While Twitter users mostly use the microblogging service to shoot back their thoughts on whatever they happen to be eating or marvel at the dadaist poetry of a spam bot, researchers can’t seem to get enough of the service. For them, it’s become an enormous trove of information about what people are thinking or feeling. One U.K. research group has found a strong correlation between major events and moods on Twitter, and suggests that this information could even be used to predict major events — like the riots that rocked the U.K. last summer.
The research, led by Thomas Lansdall-Welfare from the University of Bristol, calculates the mood of a nation by looking for specific key words which the researchers believe are indicative of certain moods. Using a piece of software called WordNet-Affect, the researchers sorted words into four categories — joy, sadness, anger, and fear. Using this methodology, the team looked at some 484 million tweets generated by 9,812,618 users between July 2009 and January 2012.
Not surprisingly, they found a strong correlation between the mood calculated by their model and events at the time. For instance, the team says that Christmas sees a strong spike in the “joy” category, with smaller spikes around New Years and other holidays. The team also said that last April’s royal wedding between Prince William and Kate Middleton also brought a swell of national joy on Twitter.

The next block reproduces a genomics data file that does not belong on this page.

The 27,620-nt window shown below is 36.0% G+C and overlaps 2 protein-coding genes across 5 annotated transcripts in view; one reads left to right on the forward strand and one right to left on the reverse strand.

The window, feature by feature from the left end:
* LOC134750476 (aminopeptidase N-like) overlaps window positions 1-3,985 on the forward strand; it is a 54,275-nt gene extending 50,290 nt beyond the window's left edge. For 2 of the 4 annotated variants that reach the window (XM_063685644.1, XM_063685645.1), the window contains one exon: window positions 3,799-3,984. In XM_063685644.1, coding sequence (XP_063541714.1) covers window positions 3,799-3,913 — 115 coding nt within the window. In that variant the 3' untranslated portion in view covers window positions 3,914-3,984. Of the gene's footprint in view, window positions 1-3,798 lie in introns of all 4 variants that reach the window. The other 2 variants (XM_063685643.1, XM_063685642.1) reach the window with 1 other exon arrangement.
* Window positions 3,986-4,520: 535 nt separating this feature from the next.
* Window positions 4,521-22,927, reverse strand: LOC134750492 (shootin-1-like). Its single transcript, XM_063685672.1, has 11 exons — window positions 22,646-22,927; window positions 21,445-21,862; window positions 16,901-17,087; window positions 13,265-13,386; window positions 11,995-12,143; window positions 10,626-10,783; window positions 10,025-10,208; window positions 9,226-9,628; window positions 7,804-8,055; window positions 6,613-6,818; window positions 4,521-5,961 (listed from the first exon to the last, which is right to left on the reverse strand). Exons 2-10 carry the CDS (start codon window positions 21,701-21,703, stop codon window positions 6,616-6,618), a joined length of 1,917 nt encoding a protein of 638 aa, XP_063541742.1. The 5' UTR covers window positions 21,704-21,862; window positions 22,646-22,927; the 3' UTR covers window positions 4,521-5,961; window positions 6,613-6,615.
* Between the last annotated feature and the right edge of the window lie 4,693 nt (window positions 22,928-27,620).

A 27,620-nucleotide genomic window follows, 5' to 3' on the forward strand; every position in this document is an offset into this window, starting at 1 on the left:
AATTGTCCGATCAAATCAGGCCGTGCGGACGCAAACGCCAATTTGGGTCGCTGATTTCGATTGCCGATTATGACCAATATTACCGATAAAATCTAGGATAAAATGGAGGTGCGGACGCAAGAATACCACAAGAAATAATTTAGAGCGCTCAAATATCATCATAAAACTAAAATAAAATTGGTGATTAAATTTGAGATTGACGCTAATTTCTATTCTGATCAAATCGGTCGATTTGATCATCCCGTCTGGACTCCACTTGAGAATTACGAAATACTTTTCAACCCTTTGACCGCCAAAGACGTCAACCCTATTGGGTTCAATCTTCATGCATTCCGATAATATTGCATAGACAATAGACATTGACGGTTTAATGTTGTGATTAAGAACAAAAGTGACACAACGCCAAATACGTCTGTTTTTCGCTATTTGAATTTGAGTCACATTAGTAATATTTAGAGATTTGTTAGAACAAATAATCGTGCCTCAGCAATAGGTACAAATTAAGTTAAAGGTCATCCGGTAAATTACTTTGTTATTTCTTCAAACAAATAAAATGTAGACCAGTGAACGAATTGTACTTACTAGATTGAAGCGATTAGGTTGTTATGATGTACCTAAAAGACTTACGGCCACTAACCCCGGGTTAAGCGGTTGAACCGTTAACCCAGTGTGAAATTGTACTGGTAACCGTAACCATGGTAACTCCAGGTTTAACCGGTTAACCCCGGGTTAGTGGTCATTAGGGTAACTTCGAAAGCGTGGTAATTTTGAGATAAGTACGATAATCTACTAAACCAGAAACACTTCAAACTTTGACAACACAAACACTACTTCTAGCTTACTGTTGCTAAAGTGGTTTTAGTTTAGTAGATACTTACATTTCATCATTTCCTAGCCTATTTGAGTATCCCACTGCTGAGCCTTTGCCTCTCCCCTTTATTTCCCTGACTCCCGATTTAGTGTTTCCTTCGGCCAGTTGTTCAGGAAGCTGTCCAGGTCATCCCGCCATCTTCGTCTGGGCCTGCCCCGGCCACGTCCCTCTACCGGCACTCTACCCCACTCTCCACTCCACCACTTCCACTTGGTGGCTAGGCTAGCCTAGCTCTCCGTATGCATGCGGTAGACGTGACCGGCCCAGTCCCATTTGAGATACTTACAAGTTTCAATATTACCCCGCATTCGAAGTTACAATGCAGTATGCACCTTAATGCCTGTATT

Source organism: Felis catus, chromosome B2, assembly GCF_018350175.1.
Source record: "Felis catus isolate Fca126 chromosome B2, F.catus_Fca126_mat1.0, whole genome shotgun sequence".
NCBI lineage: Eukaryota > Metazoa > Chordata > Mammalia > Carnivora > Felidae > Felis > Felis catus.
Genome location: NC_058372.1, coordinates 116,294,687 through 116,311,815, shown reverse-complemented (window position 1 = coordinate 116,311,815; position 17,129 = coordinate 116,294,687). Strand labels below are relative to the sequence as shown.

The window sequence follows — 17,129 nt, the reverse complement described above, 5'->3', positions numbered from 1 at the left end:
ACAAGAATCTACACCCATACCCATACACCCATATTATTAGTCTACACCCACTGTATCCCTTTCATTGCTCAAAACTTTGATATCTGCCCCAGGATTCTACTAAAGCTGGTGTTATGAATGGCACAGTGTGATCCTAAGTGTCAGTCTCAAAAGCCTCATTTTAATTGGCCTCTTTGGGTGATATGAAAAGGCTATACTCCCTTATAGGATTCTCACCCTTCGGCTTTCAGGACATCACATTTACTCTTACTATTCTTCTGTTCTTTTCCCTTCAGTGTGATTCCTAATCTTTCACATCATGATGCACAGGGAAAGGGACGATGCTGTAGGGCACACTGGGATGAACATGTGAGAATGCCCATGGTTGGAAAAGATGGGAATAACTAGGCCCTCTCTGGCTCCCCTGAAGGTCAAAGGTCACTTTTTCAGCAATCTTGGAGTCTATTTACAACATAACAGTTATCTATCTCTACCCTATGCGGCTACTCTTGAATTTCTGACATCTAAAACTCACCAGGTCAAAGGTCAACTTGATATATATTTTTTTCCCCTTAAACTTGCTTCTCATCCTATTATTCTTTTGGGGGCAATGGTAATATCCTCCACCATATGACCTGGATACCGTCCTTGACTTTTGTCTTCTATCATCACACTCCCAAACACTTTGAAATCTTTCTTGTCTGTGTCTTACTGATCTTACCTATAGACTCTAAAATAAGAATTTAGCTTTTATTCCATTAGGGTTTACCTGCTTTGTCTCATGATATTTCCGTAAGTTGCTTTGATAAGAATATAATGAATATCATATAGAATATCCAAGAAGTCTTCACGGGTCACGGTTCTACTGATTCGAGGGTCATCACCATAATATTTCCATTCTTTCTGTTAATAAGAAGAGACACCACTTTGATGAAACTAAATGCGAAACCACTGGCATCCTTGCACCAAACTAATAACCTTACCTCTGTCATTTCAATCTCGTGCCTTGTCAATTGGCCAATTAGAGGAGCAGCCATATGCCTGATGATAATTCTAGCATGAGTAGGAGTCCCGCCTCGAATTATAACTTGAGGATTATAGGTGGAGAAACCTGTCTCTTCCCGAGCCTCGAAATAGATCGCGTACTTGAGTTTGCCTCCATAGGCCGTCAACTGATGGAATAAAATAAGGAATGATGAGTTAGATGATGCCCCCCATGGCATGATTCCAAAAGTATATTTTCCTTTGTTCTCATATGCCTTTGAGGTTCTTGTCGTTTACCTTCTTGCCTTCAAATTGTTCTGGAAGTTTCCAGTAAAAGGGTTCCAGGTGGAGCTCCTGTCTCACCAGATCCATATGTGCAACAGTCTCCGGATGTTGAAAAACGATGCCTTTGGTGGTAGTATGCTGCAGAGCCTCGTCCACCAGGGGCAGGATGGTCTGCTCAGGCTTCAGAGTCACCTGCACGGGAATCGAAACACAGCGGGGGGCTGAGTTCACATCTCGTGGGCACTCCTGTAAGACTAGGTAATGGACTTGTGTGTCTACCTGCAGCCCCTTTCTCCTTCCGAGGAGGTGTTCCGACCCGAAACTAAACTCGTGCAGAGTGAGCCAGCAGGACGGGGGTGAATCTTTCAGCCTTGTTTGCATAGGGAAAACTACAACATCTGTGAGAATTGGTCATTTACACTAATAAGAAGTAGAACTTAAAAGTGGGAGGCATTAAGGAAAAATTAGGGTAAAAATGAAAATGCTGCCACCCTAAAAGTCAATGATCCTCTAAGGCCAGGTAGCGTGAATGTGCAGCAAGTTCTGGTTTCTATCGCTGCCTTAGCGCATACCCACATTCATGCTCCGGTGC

Most interestingly, the team noticed a strong rise in their “anger” category last summer. This peaked around August 6, 2011, the first of several days of rioting. Though there were numerous public indicators of mounting unrest leading up to the riots, that it was so strongly correlated on Twitter is certainly worthy of note. Not only that, but the researchers also found similar spikes in 2010, at the announcement of heavy budget cuts by the government.
Of course, we’ve seen this kind of research before. Like those studies, this one is limited by the size of the Twitter using population versus the total population, and the subjective nature of the analysis. For instance, a large number of obligatory “Happy New Year” messages could throw off the model. Moreover, the system has no way to deal with sarcasm, and takes all Tweets at face value.
What this study has shown is that interesting, and perhaps useful, data can be pulled from Twitter using relatively simple means. The group has even put a tool online that aims to function like a Twitter-sourced U.K. mood ring. At the time of writing, it shows that the U.K.’s joy is down -24.12, with an ever-so-slight uptick in fear. Does the U.K. need a hug?
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